The understanding of these discrepancies is one of my major concerns and  I don't  have the feeling that I have had a satisfactory answer.


I also submited the question to the Maplesoft support team (France) ; for the moment I only recieved a I received a cryptic reply suggesting that the external EDO solver (I guess Maplesoft uses a well established scientific library) could have "a bug" (a problem in the exchange of informations between itself and Maple seems more likely to me).

I'll keep in touch with you to give you the end of the story.

 

Thanks again 

Marc

 

Hi again, 

Just a little Maple code to complete my previous answer.

I construct a Distribution the pdf of which (named MyPDF) is made of  two gaussian distributions centered at -3 and +3, with std dev of 1.
Obviously it possesses 2 modes (-3 and +3).
The pdf being formal, does Maple will find the two modes ?

  • Trial 1 :
    define a random variable X by X := RandomVariable(MyPDF)
    then compute Mode(X)
    The answer says the  modes are solution of a combination of LambertW functions (the warning Maple returns too is very instructive)
    Applying "allvalues" to the answer returns modes at position -3 and 9

  • Trial 2 : do a sample of X : Sample(X, 10000)
    Then compute tje mode numerivally : Mode(X, numeric)
    Maple gives the two modes -3 and +3 (up to some uncertainty due to de limited number of samples) ... but returns also a mode at 0 (which obviously is a minimum !!!)
    All happens as if Maple was searching extrema of a function and not maxima (?)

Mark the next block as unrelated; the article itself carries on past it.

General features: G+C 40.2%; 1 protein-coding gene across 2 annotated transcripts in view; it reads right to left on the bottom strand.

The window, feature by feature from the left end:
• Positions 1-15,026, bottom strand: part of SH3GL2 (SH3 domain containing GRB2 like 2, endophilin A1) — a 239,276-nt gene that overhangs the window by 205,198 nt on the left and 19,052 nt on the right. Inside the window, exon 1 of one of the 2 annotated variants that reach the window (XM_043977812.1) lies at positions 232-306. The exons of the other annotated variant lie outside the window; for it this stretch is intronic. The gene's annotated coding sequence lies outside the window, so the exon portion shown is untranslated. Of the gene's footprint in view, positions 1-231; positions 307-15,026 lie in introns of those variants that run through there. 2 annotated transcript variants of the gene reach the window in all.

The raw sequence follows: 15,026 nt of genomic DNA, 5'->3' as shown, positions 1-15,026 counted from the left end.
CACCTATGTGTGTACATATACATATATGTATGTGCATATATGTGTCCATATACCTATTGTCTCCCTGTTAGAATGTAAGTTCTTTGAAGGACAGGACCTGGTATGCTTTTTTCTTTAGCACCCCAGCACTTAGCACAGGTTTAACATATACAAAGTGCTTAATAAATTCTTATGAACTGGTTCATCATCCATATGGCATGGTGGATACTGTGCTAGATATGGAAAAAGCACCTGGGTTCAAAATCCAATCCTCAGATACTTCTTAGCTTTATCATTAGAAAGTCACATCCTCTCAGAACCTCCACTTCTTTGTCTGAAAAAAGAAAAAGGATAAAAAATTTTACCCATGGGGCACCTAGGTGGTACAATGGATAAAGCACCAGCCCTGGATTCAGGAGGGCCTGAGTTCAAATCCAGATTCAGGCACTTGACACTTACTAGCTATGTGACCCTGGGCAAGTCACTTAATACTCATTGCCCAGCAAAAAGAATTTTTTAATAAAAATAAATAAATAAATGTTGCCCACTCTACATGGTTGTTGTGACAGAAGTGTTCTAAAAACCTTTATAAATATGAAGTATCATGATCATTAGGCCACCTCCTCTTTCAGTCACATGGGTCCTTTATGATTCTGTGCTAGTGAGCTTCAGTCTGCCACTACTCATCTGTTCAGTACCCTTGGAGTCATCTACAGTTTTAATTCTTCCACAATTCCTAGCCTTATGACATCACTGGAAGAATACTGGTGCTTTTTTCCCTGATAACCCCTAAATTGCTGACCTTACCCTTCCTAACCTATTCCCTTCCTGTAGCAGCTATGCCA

As a matter of conclusion : be carefull when you do statistics with Maple. Iit is not a bad tool to do this, just a tool which is not originally designed for. So keep a critical look to the results, especially if you have in mind to do statistical data analysis.
Maybe the 2016 release does a step forward in this direction, nevertheless Maple won't never be a reference tool for statisticians.

To end with a good point : the possibility to do some symbolic calculus with random variable is a very intresting feature

 



Download MOI---Bimodal--2.mw

Hi, 

You are perfectly right, your distribution is bimodal an 22 and 23 are the modes.

That is theory.

Now think to this bimodal distribution of random variable Z 

  • X is normal of mean -3 and std deviation 1
    Y is normal of mean +3 and std deviation 1
    Z is defined by : pick X with probability 1/3 and Y with probability 2/3
  • Sampling X and Y and plotting the histogram for Z will exhibit a camel curve with a bum around -3 and another twice height around +3